For Immediate Release:
December 16, 2020
Megan Wiltsie 202-483-7382
Chattanooga, Tenn. – The results are in for PETA’s 2020 ranking of the Top 10 Vegan-Friendly Small Cities in the U.S., and Chattanooga’s vegan festival and food—including dozens of vegan-friendly restaurants—have landed it the number seven spot on the list. In recognition, PETA has sent an award certificate to Mayor Andy Berke.
For many years, PETA has named the most vegan-friendly big cities in the U.S. This year, as so many people are migrating to smaller cities in the midst of COVID-19, PETA has shifted its sights, too, and has picked the country’s top 10 most vegan-friendly small cities.
“The small cities on PETA’s list are big hot spots for the delicious animal-friendly cuisine that today’s diners demand,” says PETA Executive Vice President Tracy Reiman. “Whether you’re looking for a fish-free fillet sandwich, vegan biscuits and gravy, or a decadent dairy-free dessert, Chattanooga’s got it.”
Chattanooga celebrated its first vegan festival—ChattaVegan—last year, and its many standout eateries include Cashew, an all-vegan café and bakery where customer favorites include Jackfruit Nachos (piled high with cashew cheese, BBQ jackfruit, coleslaw, and dill ranch) and the Meatball Bowl (garlicky kale topped with house-made vegan meatballs, marinara, and cashew cheese). Don’t miss the special vegan menu at Taco Mamacita or its Freakin Vegan tacos stuffed with green chile rice, beans, fresh escabeche, guacamole, and more—and check out Chattanooga’s first vegan deli, Your Local Seitanist, which offers vegan clubs, melts, burgers, and more, plus house-made holiday roasts.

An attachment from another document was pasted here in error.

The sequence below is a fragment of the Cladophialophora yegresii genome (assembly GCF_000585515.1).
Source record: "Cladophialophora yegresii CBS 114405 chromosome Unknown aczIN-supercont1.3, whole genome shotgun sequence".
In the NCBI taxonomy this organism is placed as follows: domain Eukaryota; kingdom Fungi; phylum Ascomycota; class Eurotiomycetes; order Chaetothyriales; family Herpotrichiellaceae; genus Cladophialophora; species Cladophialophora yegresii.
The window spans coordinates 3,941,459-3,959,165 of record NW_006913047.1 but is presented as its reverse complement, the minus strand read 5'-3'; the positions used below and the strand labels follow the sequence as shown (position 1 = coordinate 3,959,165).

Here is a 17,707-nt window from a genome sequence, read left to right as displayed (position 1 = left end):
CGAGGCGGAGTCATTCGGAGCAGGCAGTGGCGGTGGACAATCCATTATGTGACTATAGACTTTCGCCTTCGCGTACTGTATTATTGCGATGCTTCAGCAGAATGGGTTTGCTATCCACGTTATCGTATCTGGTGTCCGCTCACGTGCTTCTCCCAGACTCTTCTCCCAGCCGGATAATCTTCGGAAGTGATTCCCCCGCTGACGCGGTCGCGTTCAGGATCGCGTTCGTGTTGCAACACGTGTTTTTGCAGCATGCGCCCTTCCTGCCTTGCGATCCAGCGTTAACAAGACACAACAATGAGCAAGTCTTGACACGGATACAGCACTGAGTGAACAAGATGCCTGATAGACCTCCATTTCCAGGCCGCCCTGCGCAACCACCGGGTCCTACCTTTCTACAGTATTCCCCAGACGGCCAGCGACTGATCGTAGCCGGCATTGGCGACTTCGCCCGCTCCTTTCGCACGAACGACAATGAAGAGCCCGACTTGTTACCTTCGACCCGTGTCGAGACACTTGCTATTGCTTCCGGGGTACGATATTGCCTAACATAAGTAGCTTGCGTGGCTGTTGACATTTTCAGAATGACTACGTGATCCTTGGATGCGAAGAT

The number of vegan Americans has increased by 600% in just three years, according to research firm GlobalData. Each person who goes vegan prevents nearly 200 animals a year from enduring daily suffering and a terrifying death; dramatically shrinks their carbon footprint; reduces their risk of developing heart disease, cancer, and diabetes; and helps prevent future pandemics. SARS, swine flu, bird flu, and COVID-19 all stemmed from confining or killing animals for food.
Topping PETA’s list is Asheville, North Carolina, followed by Dayton, Ohio; Frederick, Maryland; Tacoma, Washington; Boise, Idaho; San Marcos, Texas; Ann Arbor, Michigan; Bend, Oregon; and Bisbee, Arizona.
PETA—whose motto reads, in part, that “animals are not ours to eat”—opposes speciesism, which is a human-supremacist worldview. For more information, please visit PETA.org or follow the group on Twitter, Facebook, or Instagram.